The unemployment rate: Niagara’s unemployment rate in May of 2011 was 9.2%, higher than 8.3% for Ontario and 7.2% for June, 2011 for Canada. The 2009/2010 unemployment rate was 9.2% in Niagara (8.7% in Ontario; 8.0% in Canada). Unemployment for youth 15-24 years of age was 17% (17.2% in Ontario; 14.8% in Canada). This rate increased from 6.1% in 2005, to 6.2% in 2006 to 6.6% in 2007 (6.4% in Ontario and 6.0% in Canada) and 7.2% in May of 2008. Source: CCHS 2008
In 2010 and 2011, the rate of unemployment for males went up markedly in Niagara– in part accounted for by the closing of many larger manufacturing companies during that period that employed males in Niagara. In the first quarter of 2011, the St. Catharines unemployment rate was the highest of all Canadian CMAs as a percentage of the population, even though the unemployment rate was 8.4% in 2009 (Q1), 8.9% in 2010 (Q1) and went down to 8.2% in 2011 (Q1).
Source: CANSIM Table 282-0052, 2011
Percent of population unemployed (aged 15 and over)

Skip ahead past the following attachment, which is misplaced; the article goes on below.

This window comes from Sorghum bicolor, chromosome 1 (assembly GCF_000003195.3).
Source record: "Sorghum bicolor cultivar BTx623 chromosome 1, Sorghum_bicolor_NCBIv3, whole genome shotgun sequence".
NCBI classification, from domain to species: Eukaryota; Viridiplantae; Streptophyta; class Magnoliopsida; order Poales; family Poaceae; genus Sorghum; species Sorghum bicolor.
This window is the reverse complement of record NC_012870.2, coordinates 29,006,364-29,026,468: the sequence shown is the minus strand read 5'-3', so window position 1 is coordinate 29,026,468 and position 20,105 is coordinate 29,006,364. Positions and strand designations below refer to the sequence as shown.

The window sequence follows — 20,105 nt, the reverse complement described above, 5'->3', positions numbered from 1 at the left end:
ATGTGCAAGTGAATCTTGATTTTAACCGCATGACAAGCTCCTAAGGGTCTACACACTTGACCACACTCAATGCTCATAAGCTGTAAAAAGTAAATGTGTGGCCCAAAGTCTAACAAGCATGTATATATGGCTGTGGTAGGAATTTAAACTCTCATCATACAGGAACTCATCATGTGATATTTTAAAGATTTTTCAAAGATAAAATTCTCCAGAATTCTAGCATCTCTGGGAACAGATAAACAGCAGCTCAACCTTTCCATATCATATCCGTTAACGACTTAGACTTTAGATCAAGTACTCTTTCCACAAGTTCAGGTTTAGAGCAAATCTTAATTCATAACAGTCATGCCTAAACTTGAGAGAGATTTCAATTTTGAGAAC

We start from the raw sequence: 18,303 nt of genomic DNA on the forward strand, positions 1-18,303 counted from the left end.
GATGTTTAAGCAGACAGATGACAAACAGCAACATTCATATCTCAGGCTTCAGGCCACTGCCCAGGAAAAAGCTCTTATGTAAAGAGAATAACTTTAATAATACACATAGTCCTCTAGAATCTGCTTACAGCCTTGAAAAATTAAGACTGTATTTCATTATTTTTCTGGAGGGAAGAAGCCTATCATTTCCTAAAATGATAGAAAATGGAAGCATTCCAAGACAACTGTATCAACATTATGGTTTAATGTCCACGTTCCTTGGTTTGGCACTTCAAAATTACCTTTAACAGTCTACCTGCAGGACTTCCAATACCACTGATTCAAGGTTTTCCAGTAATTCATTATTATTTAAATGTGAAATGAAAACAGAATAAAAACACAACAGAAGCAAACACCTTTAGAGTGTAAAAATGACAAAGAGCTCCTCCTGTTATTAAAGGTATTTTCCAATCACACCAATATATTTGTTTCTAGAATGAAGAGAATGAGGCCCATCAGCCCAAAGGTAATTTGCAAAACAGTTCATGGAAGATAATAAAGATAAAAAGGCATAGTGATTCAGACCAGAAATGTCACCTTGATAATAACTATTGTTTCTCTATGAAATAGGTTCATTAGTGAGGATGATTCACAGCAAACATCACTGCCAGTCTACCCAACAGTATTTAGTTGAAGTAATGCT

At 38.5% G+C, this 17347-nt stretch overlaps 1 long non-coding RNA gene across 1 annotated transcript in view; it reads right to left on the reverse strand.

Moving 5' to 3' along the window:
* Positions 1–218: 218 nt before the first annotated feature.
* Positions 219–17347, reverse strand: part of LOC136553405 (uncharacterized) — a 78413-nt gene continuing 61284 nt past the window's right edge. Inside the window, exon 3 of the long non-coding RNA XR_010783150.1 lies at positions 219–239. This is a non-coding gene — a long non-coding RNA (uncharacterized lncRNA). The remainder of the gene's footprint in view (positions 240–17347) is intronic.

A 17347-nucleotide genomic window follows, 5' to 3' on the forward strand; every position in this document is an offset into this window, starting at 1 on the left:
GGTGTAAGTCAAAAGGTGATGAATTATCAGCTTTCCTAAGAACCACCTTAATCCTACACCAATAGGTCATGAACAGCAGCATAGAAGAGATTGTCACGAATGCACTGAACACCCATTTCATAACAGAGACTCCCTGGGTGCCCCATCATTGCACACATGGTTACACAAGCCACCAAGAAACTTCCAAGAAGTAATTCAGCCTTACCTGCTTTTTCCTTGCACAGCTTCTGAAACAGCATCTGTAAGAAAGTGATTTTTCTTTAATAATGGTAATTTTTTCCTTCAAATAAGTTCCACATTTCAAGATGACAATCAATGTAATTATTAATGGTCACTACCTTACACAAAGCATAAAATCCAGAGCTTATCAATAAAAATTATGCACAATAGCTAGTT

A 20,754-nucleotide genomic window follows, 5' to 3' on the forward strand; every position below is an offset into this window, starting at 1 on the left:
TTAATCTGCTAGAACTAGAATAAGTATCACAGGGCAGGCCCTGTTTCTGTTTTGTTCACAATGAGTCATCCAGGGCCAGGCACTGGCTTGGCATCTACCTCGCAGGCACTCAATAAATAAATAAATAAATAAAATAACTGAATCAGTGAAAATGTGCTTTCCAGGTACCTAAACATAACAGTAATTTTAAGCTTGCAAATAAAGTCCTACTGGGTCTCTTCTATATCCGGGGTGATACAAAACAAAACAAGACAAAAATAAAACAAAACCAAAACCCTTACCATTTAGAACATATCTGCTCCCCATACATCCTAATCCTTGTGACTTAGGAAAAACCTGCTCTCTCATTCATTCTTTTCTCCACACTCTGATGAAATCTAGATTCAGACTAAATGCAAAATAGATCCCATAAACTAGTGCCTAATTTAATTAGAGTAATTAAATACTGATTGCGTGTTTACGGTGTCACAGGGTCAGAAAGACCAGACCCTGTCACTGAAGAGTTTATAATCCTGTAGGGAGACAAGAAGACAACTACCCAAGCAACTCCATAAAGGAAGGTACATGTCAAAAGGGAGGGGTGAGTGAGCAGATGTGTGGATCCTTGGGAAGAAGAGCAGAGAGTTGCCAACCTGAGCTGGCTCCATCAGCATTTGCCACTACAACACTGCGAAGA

Unemployment rate by CMA in the first quarter of 2011
The unemployment rates for Niagara went up from 2008 to 2009, as it did in many other places in Ontario (Hamilton, Kitchener, London, Toronto, Oshawa) and Canada (Calgary, Edmonton)
Source: Statistics Canada, Labour Force Survey, 2009 – Data published by CMA
Minimum wage: In Ontario, the minimum wage increased from $6.85 in 2001 to $10.25 in 2010, benefiting low wage workers. However, a troubling feature of contemporary economic conditions is the number of working people who don’t earn enough money to lift them out of poverty. The working poor are defined as households who receive more than half their income from government transfers and whose income is below the after-tax Low Income Measure (LIM). In 2005, 1,004,680 or 7.2 per cent of Canadian families were defined as “working poor.”
Impact of full-day kintergarten: The impact of full-day kindergarten on employment needs to be tracked and assessed.